Ensuring quality control crucial for watermelon exports to China

Watermelon traders had better select the best quality watermelon for exportation to China after damage and mount­ing loss, the Khwanyo Fruit De­pot stated.


Watermelons and muskmel­ons are currently delivered to China through Lweje and Mong­la road channels. The damage occurred due to a rough road. The more watermelons and muskmelons are discarded, the less profit, Sai Khin Maung from the Khwanyo Fruit Depot pointed out.


“The traders go into difficul­ties on each Lweje and Mongla route. It is just an option not to have an abrupt halt in border trade. When the abundant har­vest season of the sugarcane, tissue-culture banana and wa­termelon arrives, it will slam the Lweje border. The traffic of melon trucks has eased at the Mongla border. Yet, exporters have to invest K12 million per truck, including short-haul truck service, labour wages and trash cleaning prices. The prevailing prices of muskmelon are two to three Yuan per kilo and 5,000 Yuan for outright purchase of a truck. The profit is uncertain if watermelon fetches only three to four Yuan per kilogramme. Subsequently, watermelon and muskmelon, being nondurable goods, only watermelon of good quality can last longer without damage,” he emphasized.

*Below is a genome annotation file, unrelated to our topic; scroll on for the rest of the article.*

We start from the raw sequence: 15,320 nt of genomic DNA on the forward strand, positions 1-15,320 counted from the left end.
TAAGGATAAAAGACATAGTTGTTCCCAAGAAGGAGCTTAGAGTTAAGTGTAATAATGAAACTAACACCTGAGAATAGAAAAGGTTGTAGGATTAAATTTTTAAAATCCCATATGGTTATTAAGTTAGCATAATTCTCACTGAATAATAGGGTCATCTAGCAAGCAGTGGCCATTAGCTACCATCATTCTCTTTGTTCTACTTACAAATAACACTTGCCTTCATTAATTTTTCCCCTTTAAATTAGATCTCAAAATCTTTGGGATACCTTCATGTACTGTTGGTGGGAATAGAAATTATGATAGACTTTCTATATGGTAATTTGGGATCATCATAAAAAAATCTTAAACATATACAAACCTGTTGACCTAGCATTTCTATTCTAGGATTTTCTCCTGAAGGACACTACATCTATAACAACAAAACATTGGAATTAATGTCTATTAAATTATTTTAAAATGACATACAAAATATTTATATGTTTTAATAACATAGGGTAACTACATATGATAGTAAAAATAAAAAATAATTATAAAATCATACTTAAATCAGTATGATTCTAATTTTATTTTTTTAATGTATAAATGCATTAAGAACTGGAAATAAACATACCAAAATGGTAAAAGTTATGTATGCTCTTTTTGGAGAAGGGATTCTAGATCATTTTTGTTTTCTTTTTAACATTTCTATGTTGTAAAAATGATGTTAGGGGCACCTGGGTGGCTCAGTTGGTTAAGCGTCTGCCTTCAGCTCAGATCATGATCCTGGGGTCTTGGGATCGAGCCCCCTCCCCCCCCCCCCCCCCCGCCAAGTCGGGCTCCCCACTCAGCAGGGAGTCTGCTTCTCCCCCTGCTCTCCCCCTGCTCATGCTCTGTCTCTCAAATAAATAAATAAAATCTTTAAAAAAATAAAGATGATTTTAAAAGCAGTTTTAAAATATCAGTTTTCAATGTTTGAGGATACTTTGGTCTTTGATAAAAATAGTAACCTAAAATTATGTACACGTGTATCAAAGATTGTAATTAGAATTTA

Traders are forced to turn to potential roads for watermelon export to China amid unfortu­nate circumstances and disrup­tion at some border points.


Myanmar’s watermelon is primarily exported to China. However, traders are facing continuing challenges amid the policy changes in China, fruit traders stressed.


In early February, tight in­spections of Chinese Customs hindered truck transport. Thus, despite high demand, only 20- 30 trucks could pass the check­point.


Consequently, watermelon was sold out at the depots on the Chinese side, and more than 500 trucks queued in line on the Myanmar side.


In 2021, the COVID-19 re­strictions hindered Myanmar’s watermelon and muskmelon ex­ports to China. The Chinese Cus­toms Regulation increased de­lay. Long delays of trucks caused harm to watermelon quality, and only one in five trucks heading to China remained undamaged with quality watermelons.


The traders need to con­sider delivery time, price and profitability, as watermelon is a perishable fruit while trying to explore new markets beyond China. — NN/EM